The fund, which is also available to self-invested personal pensions and small self-administered schemes through an exempt unit trust, will generate income of at least 7.25 per cent a year.
Business centres, which provide office space and facilities on flexible terms, started to appear in the UK during the1980s. They are used by large companies who work on a contract basis and may also be more cost effective than a conventional lease for smaller companies who rely on facilities such as broadband.
However, while staff and facilities are provided, extra services such as requiring staff to help with a sales presentation will create additional revenue for the fund.
According to Close Property Investment, demand for commercial property in general has pushed up property values and reduced income yields. It believes most of the reduction in income yield has been in prime sectors, leaving less fashionable sectors such as business centres with higher income yields. When falling yields start to effect the business centre sector, investors will then benefit from capital growth.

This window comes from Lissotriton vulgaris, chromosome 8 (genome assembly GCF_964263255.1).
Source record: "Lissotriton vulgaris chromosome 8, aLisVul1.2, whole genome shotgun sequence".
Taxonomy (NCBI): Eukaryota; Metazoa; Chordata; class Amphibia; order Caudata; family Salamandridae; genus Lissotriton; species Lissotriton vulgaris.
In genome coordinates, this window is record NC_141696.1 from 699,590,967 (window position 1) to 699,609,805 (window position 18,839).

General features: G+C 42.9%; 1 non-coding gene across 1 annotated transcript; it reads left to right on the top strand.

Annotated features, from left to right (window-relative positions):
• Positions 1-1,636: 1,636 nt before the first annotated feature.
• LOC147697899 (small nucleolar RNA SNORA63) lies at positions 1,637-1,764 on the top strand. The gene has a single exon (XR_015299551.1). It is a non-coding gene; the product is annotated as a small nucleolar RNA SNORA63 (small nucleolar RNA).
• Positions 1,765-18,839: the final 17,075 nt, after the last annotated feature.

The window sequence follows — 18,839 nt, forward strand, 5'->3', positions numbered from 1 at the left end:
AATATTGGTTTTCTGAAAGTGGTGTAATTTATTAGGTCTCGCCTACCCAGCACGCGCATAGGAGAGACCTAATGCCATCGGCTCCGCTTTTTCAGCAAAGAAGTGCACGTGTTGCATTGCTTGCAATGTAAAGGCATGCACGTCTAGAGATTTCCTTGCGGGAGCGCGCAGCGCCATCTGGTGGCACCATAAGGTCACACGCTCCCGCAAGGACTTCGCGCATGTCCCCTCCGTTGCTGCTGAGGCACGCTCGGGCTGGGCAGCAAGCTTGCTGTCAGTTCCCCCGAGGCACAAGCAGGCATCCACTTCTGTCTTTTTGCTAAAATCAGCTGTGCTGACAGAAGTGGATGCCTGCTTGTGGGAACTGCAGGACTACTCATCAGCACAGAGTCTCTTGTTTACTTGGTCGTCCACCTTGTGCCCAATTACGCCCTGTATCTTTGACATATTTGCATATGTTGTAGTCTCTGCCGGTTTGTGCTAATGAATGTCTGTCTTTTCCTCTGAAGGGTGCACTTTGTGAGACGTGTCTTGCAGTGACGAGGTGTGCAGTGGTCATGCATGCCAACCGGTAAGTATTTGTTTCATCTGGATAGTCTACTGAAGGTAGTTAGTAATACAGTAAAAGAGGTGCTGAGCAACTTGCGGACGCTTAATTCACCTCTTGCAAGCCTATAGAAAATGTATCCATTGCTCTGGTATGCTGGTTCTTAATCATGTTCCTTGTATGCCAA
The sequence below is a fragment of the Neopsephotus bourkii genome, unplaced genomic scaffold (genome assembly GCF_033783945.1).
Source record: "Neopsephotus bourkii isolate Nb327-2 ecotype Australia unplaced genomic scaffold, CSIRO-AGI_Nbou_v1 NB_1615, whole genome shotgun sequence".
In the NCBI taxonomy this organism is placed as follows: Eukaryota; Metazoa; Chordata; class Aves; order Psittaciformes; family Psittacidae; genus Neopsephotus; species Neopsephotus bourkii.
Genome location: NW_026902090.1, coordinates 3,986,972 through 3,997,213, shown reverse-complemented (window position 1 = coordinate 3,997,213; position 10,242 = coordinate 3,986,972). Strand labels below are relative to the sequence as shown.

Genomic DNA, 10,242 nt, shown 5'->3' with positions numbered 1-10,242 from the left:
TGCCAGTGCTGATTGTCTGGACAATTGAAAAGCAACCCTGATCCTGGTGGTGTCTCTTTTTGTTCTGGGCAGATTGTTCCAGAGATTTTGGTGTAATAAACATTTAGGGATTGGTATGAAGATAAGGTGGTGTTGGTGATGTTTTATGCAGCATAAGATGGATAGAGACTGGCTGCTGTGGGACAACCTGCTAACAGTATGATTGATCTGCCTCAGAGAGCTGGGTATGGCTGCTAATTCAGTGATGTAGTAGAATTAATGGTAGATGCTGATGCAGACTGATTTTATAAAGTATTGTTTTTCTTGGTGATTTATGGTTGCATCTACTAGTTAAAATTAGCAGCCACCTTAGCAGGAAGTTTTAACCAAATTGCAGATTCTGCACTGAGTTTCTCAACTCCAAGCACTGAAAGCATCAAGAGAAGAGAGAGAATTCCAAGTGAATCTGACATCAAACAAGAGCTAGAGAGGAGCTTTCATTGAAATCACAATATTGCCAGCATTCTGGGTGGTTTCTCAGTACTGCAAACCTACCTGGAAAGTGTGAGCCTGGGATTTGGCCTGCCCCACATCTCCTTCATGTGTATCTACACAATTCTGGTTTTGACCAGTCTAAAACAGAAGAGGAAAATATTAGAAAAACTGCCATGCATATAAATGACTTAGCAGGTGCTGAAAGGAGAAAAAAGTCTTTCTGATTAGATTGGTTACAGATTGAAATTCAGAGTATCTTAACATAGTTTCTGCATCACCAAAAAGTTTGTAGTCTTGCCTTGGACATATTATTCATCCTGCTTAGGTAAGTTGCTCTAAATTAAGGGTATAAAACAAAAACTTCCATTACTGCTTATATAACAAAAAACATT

The management of the properties within the portfolio will be contracted out to experienced business centre operators. Close Business Centre Capital founder Jonathan Price will advise on the selection of the operators and the acquisition of the property portfolio.
The latest figures from the Business Centre Association show average occupancy levels for business centres across the UK rose by 2.5 per cent during the six month period up to July 2004. Fluctuating occupancy levels, which are inherent in the business centre industry, may impact on the funds returns but its focus on active management could mitigate this.